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UNDERNEWS

Undernews is the online report of the Progressive Review, edited by Sam Smith, who covered Washington during all or part of ten of America's presidencies and who has edited alternative journals since 1964. The Review, which has been on the web since 1995, is now published from Freeport, Maine. We get over 5 million article visits a year. See prorev.com for full contents of our site

January 31, 2010

UNLIKE BRITS, AMERICA REFUSES TO EXAMINE AN ILLEGAL WAR

Glen Greenwald, Salon - British political news has been consumed for the last several weeks by a formal inquiry into the illegality and deceit behind Tony Blair's decision to join the U.S. in invading Iraq. . .

A major focus of the investigation is the illegality of the war. Some of the most embarrassing details that have emerged concern the conclusions by the British Government's own legal advisers that the invasion of Iraq would be illegal without U.N. approval. . .

As Digby notes, all of this stands in stark and shameful contrast to the U.S., which pointedly refuses to "look back" or concern itself with whether it waged an illegal (and horribly destructive) war. The British inquiry has been widely criticized for being too passive and deferential and lacking any credible threat of accountability (other than disclosure of facts). Still, one can barely even imagine George Bush and Dick Cheney being hauled before an investigative body and forced, under oath, to testify publicly about what they did as a means of determining the legality or illegality of that war. Doing that would fundamentally conflict with two leading principles in American political life: (1) our highest political leaders must never be accountable for actions they take while in power; and (2) whether something they do is "illegal" -- especially the starting of wars -- is utterly irrelevant. Instead of formally investigating whether they broke the law, we treat them like elder statesmen who deserve a life of luxury and media reverence. Tony Blair -- who had no discernible expertise or experience in banking -- himself is showered with riches for a "part-time" job by JP Morgan and by other institutions who benefited substantially from his acts in office.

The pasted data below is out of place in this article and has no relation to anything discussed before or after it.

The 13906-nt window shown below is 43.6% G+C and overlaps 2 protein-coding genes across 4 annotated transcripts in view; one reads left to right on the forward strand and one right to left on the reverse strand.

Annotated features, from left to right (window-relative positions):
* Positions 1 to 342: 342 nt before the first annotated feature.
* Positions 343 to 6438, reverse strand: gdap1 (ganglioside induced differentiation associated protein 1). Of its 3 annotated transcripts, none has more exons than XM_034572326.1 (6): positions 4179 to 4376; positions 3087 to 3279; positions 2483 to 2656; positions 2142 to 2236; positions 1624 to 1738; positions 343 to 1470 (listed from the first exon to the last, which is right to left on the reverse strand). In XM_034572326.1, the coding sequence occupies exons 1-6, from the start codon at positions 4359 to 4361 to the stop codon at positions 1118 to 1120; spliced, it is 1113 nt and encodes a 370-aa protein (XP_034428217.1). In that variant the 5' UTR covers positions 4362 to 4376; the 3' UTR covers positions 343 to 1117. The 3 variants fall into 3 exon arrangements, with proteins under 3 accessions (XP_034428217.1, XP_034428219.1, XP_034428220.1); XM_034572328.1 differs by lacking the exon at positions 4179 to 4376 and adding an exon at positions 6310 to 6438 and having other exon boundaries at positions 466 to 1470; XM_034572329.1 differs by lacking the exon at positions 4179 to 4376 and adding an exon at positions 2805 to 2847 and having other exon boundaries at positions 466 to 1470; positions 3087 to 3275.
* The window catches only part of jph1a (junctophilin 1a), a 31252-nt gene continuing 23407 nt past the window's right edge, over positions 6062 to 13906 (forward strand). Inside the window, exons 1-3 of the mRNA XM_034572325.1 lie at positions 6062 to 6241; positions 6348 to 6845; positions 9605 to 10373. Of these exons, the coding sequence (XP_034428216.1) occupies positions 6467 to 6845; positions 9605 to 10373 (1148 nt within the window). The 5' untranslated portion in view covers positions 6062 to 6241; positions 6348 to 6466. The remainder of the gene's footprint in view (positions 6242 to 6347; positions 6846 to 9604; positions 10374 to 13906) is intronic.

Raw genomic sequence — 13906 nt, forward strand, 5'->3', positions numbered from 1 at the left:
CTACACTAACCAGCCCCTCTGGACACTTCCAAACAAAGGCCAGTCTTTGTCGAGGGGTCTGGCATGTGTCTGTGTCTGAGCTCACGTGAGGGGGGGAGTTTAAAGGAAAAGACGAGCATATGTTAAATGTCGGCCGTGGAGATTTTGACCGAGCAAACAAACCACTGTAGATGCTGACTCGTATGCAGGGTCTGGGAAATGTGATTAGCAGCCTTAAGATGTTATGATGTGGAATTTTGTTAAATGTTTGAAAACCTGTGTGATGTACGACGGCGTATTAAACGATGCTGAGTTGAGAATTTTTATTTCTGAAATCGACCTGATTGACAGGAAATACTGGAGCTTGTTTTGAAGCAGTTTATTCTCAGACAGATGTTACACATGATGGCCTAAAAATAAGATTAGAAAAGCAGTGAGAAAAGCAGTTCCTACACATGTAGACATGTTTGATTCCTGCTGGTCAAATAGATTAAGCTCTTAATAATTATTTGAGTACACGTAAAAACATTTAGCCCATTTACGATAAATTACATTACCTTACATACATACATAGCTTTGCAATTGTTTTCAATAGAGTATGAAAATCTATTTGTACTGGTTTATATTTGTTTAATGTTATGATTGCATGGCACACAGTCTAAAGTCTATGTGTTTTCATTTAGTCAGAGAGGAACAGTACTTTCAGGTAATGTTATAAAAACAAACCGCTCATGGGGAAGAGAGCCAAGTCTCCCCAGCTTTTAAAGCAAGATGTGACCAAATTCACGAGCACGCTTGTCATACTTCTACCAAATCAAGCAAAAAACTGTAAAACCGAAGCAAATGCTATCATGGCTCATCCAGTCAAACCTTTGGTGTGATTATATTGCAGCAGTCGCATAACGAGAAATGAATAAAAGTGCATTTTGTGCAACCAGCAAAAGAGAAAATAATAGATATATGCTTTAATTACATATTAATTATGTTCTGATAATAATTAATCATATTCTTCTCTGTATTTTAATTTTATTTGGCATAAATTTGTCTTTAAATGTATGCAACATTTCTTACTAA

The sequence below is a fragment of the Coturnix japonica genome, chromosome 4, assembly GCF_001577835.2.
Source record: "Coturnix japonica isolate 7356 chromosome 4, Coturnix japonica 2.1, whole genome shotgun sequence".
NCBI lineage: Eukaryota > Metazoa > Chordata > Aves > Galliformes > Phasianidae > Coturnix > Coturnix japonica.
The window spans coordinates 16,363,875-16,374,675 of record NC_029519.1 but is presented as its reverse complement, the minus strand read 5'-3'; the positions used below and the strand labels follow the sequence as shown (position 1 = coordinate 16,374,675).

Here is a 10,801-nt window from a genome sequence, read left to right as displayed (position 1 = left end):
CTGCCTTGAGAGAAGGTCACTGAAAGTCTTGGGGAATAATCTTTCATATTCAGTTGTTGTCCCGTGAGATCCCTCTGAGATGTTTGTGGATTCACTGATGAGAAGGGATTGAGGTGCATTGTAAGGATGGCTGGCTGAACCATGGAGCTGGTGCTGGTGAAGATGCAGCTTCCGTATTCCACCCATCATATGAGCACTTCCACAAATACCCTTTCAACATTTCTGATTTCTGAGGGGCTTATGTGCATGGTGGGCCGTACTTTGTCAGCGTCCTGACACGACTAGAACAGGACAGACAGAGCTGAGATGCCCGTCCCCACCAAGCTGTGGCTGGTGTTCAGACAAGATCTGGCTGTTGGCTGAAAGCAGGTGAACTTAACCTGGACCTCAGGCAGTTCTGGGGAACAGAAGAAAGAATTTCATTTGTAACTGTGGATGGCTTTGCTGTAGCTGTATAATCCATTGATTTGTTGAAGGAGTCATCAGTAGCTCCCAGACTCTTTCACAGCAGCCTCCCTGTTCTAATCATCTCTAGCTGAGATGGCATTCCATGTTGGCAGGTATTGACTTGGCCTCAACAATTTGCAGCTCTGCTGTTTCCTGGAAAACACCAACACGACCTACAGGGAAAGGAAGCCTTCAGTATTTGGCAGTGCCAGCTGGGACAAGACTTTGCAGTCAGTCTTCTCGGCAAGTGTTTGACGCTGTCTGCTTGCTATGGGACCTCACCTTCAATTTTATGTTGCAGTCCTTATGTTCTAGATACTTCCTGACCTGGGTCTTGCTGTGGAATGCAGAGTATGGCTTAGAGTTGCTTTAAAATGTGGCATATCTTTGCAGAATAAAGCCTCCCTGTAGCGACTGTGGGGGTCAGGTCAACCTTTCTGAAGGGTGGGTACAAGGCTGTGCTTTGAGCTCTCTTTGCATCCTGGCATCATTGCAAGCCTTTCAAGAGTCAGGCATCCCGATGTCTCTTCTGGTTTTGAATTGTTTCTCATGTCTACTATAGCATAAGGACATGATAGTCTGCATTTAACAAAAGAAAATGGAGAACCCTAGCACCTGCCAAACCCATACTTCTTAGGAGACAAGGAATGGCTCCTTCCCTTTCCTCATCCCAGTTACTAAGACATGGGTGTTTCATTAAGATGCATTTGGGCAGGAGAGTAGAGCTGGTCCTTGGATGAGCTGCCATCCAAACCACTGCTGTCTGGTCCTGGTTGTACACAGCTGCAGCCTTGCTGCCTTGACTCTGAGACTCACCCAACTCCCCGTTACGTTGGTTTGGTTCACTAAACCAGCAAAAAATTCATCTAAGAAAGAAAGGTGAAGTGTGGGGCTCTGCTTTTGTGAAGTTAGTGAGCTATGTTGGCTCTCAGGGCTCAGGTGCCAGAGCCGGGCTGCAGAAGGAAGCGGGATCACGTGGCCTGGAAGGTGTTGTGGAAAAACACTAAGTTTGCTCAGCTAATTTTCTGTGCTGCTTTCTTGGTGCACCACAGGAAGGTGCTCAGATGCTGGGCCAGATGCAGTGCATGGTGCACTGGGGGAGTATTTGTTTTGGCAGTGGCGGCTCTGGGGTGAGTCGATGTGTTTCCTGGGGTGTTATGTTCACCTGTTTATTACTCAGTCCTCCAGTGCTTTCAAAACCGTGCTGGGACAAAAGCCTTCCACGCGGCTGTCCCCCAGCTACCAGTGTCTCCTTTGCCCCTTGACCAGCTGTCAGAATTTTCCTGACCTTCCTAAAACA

All of this underscores the fact that -- despite how much public debate it has received -- we still childishly, and with moral blindness, refuse to come to terms with the true scope of our wrongdoing when it comes to the Iraq War.

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1 Comments:

Anonymous robbie said...

For America to examine its own complicity, Republicans would have to believe they did something wrong, and Democrats would have admit they're equally to blame. So...not gonna happen here.

January 31, 2010 8:22 PM  

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